Food halls try new twists

turnstyle interior digital pillar

There’s no end in sight to the food hall trend, but as competition grows, new concepts are starting to go beyond the standard formula. To set themselves apart, they're offering up local vendors, industrial-chic spaces and millennial-friendly tastes. See how four food halls are adding a new spin.

Beyond urban settings

uptown urban market residential exit

Uptown Urban Market

Unlike many food halls, Uptown Urban Market opened in a mostly residential neighborhood to offer a hangout for area patrons. In addition to its foodservice offerings, the market has a “community room” that can be rented for private events, meetings and restaurant pop-ups. 

Nontraditional format

turnstyle interior

New York City

Claiming to be the first fully privatized project developed in NYC’s subway system, Turnstyle converted an underground 30,000-square-foot tunnel at a busy Midtown subway station into a food hall. “It may not seem like an obvious place [for a food hall], but the key to all retail is traffic—and 90,000 [people] use this passageway every day,” says Susan Fine, principal and president of the real estate firm that developed the site. The mix of about 40 stalls was intended to offer something for everyone, with a variety of eateries—from vegan fare to Lebanese food and mini doughnuts—along with retailers, including a florist and a dog accessories shop.

More with less

bowery market exterior

The Bowery Market
New York City

Never mind the threat of harsh winters—the open-air Bowery Market operates year-round. It makes the most of its small yet prime real estate by cramming five huts into a 1,000-square-foot area. Rotating vendors include Sushi on Jones and Italian sandwich shop Alidoro.

Playing up local ties

denver central market butcher counter

Denver Central Market

Part upscale market, part gourmet food hall, Denver Central Market takes a page out of Eataly’s book with vendors that serve a variety of food for on-site consumption and options to prepare at home. But unlike the single-vendor Eataly, all stalls are independent, comprising new concepts or offshoots from local purveyors. 

More From FoodService Director

Industry News & Opinion

Food delivery company Good Uncle is expanding to 15 college campuses this fall, The Daily Orange reports.

The company plans to grow along the East Coast and is looking at opening at schools such as George Washington University, Pennsylvania State University, Villanova University and American University. Good Uncle hopes to open at 50 to 100 campuses by 2019.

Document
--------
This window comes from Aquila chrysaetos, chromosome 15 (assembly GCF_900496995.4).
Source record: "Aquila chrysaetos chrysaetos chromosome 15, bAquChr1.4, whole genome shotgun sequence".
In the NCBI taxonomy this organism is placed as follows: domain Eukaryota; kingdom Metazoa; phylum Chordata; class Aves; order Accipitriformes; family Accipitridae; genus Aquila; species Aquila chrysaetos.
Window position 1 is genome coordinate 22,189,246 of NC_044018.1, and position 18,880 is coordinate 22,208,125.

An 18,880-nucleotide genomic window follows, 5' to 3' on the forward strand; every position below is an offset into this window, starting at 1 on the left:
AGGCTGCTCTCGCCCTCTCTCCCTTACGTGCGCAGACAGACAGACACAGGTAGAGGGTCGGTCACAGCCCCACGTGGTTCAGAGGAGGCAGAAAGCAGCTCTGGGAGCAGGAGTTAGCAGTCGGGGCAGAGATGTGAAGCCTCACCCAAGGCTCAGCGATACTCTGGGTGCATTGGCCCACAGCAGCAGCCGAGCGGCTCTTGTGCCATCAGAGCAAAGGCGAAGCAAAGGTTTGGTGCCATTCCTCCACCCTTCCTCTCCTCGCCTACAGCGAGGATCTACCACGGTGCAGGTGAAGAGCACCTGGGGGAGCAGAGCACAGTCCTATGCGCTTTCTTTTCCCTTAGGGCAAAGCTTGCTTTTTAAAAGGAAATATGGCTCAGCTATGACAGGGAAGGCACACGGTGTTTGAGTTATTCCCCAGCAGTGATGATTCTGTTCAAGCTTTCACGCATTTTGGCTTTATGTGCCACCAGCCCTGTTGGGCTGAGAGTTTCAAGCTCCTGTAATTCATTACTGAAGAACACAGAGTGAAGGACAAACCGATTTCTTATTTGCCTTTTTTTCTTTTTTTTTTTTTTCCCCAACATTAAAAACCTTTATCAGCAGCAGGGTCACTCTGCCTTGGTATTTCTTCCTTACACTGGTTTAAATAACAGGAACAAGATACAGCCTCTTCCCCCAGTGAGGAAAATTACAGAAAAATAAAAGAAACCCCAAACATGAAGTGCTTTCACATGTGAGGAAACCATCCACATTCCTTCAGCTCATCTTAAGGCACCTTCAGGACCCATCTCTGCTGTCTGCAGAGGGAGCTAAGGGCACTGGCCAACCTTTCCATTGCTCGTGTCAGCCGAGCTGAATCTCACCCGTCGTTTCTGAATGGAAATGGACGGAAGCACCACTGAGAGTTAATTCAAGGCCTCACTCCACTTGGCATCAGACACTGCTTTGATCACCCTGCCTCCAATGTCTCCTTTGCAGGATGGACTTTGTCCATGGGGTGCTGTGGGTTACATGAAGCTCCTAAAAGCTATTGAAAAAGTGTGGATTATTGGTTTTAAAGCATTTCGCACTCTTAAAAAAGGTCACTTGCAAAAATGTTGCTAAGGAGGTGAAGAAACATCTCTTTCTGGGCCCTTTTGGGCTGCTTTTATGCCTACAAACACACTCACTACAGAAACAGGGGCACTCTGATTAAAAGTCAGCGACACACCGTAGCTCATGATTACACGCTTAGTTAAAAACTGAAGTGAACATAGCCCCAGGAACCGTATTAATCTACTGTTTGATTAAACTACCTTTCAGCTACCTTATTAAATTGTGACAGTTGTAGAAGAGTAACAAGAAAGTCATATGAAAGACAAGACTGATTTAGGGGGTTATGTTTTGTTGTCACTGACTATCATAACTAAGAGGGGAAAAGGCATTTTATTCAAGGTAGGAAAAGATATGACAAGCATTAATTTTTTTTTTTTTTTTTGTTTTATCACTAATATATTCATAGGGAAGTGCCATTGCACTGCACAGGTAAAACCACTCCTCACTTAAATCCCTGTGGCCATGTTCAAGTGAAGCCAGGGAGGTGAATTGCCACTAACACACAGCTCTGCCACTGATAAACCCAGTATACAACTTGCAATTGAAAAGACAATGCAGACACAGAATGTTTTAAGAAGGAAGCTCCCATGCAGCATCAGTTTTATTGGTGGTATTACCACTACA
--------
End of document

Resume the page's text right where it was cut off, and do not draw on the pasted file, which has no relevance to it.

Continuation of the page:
Starting as a delivery-only kitchen in 2016, Good Uncle partners with local restaurants to recreate their popular dishes and then deliver them to college students. The company offers free delivery, no delivery minimum...

Ideas and Innovation
wahoo tacos

School lunch is heating up. As expectations rise in the noncommercial sector, the old-fashioned cafeteria has become a hot topic. Political pressure on schools has seesawed over the past eight years, and nutritional regulations on items like sodium and whole grains have been overhauled (and back again). Meanwhile, students, parents, teachers, administrators and policymakers are demanding more healthfulness and better taste from school meals, often for the same cost.

Yet the industry’s best are dedicated to getting better, even while looking to the future with caution. “There’s not...

Sponsored Content
WinCup product

From WinCup ® .

The shape of hospitality is always changing—and challenging. Take the boom in off-premise and takeout, for example, that is expanding foodservice beyond the four walls of the dining room. That trend is driving both commercial and noncommercial operators to rethink their packaging needs—from a practical operational standpoint as well as when it comes to addressing consumers’ needs and desires.

Take it away

The tide of takeout is rising: 49% of 18- to 34-year olds say they are ordering food to-go more often now than they were three years ago, with 36% saying...

Industry News & Opinion

The dining team at Northwestern University in Evanston, Ill., is concerned about the school’s upcoming switch to a new food vendor this fall, the Daily Northwestern reports.

While Northwestern says that its new vendor, Compass, will invite staff to join the company and dining employees will receive the same pay, benefits and seniority they have in their current arrangement, workers are still worried about the change.

Staff say that the university did not keep them informed while searching for a new vendor and that they learned about new developments through students and...

FSD Resources